Palo Alto also hosts some ubiquitous lists that you can use in your security policy. You can get a list of the more popular Software-As-a-Service providers such as Microsoft 365, Azure, GCP, Datadog, Microsoft Defender, SalesForce, Zoom, Github, WebEx, Microsoft InTune, Okta, Palo Alto Networks, Akamai and Google Workspace.

You can view the available lists here; some examples of these EDL usage could be:

  • Excluding decryption for the Microsoft 365 services.
  • Building QoS policies for Microsoft Teams, Cisco WebEx and Zoom endpoints.
  • Limiting access from servers to specific GitHub endpoints with the application github-downloading.

Palo Alto Networks optimizes the address information received from the application providers to reduce the number of addresses published in each EDL by identifying and removing duplicate IP addresses and then aggregating the remaining IP addresses into a smaller number of contiguous address ranges.

Authentication and Encryption

External Dynamic Lists can also be configured to support HTTP basic authentication and TLS certificates. TLS certificates utilize the certificate; profiles of PAN-OS, allowing you to define trusted root certificates and CRL and OSCP functionality. Certificate profiles can also block expired certificates and unknown certificate status to ensure the EDL has not been compromised. 

If your EDL is hosted over HTTPS, and you do not provide a certificate profile, you will see this warning similar to the following in the commit status window:

External Dynamic List Palo Alto Networks – M365 Worldwide Any IPv4 is configured with no 
certificate profile. Please select a certificate profile for performing server
certificate validation.

The following steps are a quick how-to on copying the root and intermediate certificate authorities into the PAN-OS configuration:

  • Download the certificates by exporting them from the browser. Be sure to download both the intermediate and root certificate root certificates.
  • Import the intermediate and root certificate root certificates to the firewall under Device > Certificate Management > Certificates.
  • Create a certificate profile with the root and intermediate certificates.
  • Apply profile to the EDL.

You can also configure the firewall to provide a username and password to download the lists if your hosting EDL server supports HTTP basic authentication.


Sometimes, you can run into an issue with the EDLs, whether it's on the web server side or a problem from accessing the page from the management interface. Here are some of my favorite troubleshooting steps and commands. 

The External Dynamic Lists are updated using the EDLRefresh and EDLFetch jobs.

  • Immediately after configuring an EDLObject in the XML configuration and committing the firewall change, the list is fetched using EDLFetch, and the list is committed using EDLRefresh.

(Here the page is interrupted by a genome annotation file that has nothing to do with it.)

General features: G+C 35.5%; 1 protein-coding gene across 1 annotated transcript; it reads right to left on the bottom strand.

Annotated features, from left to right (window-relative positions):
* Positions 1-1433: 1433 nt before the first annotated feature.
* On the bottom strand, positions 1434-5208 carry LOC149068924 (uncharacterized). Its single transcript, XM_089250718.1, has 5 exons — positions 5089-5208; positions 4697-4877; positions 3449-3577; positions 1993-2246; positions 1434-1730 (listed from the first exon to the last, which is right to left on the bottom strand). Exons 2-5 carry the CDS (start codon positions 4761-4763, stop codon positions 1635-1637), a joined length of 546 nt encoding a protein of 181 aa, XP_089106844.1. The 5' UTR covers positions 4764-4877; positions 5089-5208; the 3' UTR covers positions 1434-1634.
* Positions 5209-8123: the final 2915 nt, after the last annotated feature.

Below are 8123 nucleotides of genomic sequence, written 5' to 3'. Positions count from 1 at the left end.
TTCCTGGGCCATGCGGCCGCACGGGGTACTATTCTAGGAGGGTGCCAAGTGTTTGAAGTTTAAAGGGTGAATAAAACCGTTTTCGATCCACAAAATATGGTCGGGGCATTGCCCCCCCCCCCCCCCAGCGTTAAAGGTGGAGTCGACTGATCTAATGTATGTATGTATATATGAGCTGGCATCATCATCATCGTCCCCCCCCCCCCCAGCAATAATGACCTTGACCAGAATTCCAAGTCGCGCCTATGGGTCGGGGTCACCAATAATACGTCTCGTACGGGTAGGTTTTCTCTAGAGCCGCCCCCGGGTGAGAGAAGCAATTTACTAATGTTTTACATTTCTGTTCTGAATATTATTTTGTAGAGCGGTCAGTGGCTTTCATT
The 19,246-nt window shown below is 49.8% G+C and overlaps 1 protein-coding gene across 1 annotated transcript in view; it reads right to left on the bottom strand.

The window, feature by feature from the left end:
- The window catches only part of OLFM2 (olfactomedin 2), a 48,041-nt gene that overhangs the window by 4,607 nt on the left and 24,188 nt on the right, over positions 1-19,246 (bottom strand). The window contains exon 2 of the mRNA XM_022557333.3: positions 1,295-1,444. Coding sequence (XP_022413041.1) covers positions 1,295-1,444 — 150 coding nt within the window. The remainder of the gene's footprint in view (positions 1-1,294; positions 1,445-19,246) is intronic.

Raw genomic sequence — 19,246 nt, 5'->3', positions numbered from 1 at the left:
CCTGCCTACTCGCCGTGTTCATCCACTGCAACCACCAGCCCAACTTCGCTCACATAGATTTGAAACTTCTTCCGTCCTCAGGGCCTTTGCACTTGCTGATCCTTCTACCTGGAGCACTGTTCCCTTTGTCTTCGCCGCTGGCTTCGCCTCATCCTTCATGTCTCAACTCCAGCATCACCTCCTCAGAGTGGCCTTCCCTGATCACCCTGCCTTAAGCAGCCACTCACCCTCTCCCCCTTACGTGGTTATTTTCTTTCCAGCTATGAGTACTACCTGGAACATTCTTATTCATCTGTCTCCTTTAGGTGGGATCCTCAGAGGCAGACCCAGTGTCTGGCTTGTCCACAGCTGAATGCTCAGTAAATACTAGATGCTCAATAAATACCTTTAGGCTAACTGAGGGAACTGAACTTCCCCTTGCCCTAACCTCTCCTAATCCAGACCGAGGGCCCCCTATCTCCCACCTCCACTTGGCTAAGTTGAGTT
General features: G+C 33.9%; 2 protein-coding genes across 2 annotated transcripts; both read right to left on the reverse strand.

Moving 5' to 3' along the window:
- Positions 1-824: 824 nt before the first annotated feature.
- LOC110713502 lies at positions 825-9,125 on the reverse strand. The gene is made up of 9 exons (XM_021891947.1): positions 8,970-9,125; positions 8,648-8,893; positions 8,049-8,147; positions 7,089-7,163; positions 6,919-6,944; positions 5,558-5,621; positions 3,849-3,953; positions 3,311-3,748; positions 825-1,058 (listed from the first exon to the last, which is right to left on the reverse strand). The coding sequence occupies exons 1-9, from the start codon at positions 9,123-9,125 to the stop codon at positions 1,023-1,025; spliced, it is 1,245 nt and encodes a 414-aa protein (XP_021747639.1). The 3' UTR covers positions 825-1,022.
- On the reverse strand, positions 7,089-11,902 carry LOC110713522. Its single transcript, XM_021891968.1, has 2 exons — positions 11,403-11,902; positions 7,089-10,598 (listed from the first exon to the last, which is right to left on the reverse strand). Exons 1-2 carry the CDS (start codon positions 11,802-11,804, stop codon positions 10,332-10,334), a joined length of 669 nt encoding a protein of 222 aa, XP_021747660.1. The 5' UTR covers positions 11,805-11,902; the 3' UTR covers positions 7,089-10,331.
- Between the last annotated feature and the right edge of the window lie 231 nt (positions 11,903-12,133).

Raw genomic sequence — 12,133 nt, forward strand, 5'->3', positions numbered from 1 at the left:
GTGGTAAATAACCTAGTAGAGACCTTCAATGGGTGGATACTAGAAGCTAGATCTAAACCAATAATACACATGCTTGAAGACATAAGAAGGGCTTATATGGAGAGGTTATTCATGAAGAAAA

• Upon the timer expiration, the firewall will poll for an update from the remote server using EDLFetch. If no change is identified in the newly downloaded list file, the EDLFetch timer is set to 5 minutes. Every 5 minutes, we will see an EDLFetch job until a change in the list is encountered.
  • If a change occurs, a commit will be issued using EDLRefresh and the cycle continues.

The External Dynamic Lists traffic is sourced from the management interface of the firewall or can be configured to use a service route under Device > Setup > Services > Service Features > Service Route Configuration.

You can view the EDL log events in the System log by searching for "( description contains 'EDL' )."

You can refresh the lists using the CLI command "request system external-list refresh type <domain | ip | url> name <name>." This initiates the same job as the "Import Now" button in the WebUI.

You can view the lists using the CLI command "request system external-list show type <domain | ip | predefined-ip | predefined-url | url> name <name>."

You can view the next time a list will check for an update using the CLI command "request system external-list stats type <domain | ip | predefined-ip | predefined-url | url> name <name>."

admin@GW-440> request system external-list stats type url name XSOAR_TIM_Malicious_URLs


        Next update at        : Wed Sep 13 15:25:42 2023

        Source                : https://#.#.#.#/instance/execute/EDL_Malicious-URLs

        Referenced            : Yes

        Valid                 : Yes

        Auth-Valid            : Yes

This command will also display the URL; if the EDL object is referenced in the configuration, the URL is valid and the server authentication is valid.

You can quickly test the EDL URL validity using the command "request system external-list url-test <URL>".

Now that you've read how external dynamic lists function in PAN-OS, best practices and troubleshooting steps, you can begin implementing this functionality in your security posture.